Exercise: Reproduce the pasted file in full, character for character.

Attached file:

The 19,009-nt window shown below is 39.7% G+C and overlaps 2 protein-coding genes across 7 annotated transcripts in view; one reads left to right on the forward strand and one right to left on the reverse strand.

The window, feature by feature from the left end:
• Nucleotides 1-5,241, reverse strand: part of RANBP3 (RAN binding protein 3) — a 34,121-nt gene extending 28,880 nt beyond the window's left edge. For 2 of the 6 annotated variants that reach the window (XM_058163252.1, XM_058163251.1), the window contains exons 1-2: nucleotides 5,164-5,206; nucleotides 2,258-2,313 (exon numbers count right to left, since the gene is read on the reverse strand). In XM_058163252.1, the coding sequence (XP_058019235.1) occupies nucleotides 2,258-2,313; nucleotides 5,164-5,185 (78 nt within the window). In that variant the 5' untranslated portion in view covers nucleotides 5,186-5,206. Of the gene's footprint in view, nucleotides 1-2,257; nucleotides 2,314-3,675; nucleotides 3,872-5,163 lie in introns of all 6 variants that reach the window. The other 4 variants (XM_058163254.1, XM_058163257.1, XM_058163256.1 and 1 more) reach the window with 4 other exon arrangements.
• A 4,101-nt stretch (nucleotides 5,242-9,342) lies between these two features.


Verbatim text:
The 19,009-nt window shown below is 39.7% G+C and overlaps 2 protein-coding genes across 7 annotated transcripts in view; one reads left to right on the forward strand and one right to left on the reverse strand.

The window, feature by feature from the left end:
• Nucleotides 1-5,241, reverse strand: part of RANBP3 (RAN binding protein 3) — a 34,121-nt gene extending 28,880 nt beyond the window's left edge. For 2 of the 6 annotated variants that reach the window (XM_058163252.1, XM_058163251.1), the window contains exons 1-2: nucleotides 5,164-5,206; nucleotides 2,258-2,313 (exon numbers count right to left, since the gene is read on the reverse strand). In XM_058163252.1, the coding sequence (XP_058019235.1) occupies nucleotides 2,258-2,313; nucleotides 5,164-5,185 (78 nt within the window). In that variant the 5' untranslated portion in view covers nucleotides 5,186-5,206. Of the gene's footprint in view, nucleotides 1-2,257; nucleotides 2,314-3,675; nucleotides 3,872-5,163 lie in introns of all 6 variants that reach the window. The other 4 variants (XM_058163254.1, XM_058163257.1, XM_058163256.1 and 1 more) reach the window with 4 other exon arrangements.
• A 4,101-nt stretch (nucleotides 5,242-9,342) lies between these two features.